- Payments are usually made at specific agreed “trigger points” within the site development (e.g in part on commencement, in part after a certain proportion of the development has taken plan and in part on completion).
- For any infrastructure project, no more than four contributions from separate planning applications can be used. In other words once a fifth contribution is made for an infrastructure project, the request fails the “pooling restrictions” of regulation 123 (CIL Regulations 2010)
Strengths and limitations of S106
- It is specific - once agreed the amount and purpose of the funding is fixed (subject to viability changes)
- As long as it is directly related, justified and isn’t on the Reg 123 list, all types of infrastructure can be funded
- As long as it is directly related and justified, there is no upper limit to the amount that can be sought for infrastructure projects (although viability may be a limitation for some applications)
- Where on site infrastructure is required, S106 can be used to ensure this is delivered.
- Pooling restrictions – no more than four S106 contributions can be used to fund the same infrastructure project
- Section 106 funding cannot be requested for infrastructure projects that are included within the Regulation 123 list (this is known as “double-dipping”)
- Less flexible – the infrastructure funded from S106 needs to be directly related to the application and needs to be fully justified
- Timing of funding – the timing that funding is made can vary according to the agreement. However in many cases developers are reluctant to make funds available early as this significantly affects their cash flow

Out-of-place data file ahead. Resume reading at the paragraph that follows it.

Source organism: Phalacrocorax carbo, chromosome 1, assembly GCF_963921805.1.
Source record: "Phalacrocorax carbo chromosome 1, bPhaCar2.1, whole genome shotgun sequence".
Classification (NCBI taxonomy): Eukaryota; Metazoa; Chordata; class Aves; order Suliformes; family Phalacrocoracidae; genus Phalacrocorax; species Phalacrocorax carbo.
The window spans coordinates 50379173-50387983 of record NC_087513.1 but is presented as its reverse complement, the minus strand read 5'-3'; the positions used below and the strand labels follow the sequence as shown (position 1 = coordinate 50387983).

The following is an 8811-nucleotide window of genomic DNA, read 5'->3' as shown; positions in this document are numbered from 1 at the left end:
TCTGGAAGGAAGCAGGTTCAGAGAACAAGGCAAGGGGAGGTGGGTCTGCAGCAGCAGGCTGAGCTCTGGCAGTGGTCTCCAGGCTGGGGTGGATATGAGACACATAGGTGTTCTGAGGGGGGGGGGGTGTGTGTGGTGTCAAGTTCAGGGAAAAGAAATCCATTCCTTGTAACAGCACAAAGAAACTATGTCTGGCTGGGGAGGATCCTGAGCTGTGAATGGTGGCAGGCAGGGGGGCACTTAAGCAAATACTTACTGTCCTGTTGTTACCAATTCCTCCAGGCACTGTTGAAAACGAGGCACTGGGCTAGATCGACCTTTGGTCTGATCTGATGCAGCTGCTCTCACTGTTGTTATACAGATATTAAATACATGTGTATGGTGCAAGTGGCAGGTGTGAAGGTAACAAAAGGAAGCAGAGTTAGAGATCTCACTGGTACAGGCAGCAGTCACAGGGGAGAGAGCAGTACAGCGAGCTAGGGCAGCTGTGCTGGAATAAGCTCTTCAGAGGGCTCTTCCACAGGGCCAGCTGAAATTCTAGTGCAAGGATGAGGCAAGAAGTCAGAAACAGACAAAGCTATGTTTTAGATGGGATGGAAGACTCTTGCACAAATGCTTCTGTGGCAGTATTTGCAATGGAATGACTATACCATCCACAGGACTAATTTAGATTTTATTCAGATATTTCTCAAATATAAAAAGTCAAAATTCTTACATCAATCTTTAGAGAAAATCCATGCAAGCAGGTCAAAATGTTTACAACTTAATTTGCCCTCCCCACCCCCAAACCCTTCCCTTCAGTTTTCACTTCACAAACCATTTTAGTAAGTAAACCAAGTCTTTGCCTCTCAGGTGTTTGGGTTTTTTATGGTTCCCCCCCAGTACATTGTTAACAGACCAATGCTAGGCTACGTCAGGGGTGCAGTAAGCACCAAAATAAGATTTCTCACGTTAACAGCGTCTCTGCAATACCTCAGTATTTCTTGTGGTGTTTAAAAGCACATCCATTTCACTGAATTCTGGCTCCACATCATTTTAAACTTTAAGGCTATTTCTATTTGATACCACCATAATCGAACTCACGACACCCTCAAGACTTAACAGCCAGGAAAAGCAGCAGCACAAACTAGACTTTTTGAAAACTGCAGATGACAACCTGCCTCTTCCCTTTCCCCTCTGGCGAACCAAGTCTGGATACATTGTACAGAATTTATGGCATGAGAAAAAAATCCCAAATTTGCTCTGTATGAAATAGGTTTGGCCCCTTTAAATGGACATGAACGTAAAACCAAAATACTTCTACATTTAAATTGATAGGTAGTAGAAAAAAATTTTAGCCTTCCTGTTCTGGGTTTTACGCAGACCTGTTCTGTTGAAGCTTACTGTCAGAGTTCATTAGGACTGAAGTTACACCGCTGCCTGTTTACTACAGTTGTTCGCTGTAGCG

- Viability challenges – if market conditions change, S106 agreements can be renegotiated on viability grounds. This causes uncertainty about funding
Guidance on using S106 and CIL in tandem
- Given their different strengths and limitations, Section 106 and CIL can be used in combination to fund infrastructure.
- In setting the CIL charging rates, the Council has made assumptions that S106 contributions will still be made.
- For larger applications (where significant amounts of onsite infrastructure may be needed), the assumption is £13,000 per dwelling for S106 infrastructure contributions (NB this is in addition to affordable housing and allowances for on-site works and roads as well as connection to utilities); for small sites, the assumption is £1500 per dwelling for S106 contributions.
- It should be noted that the allowances for Section 106 used to set the CIL Charge rate are assumptions and should not be treated as targets or limits. Subject to viability, developments should be requested to pay for all justified, directly-related infrastructure that is not on the Reg 123 list.
- Given that CIL can only fund infrastructure projects that are on the Reg 123 list, it is vital that the content of the Reg 123 list is given very careful consideration: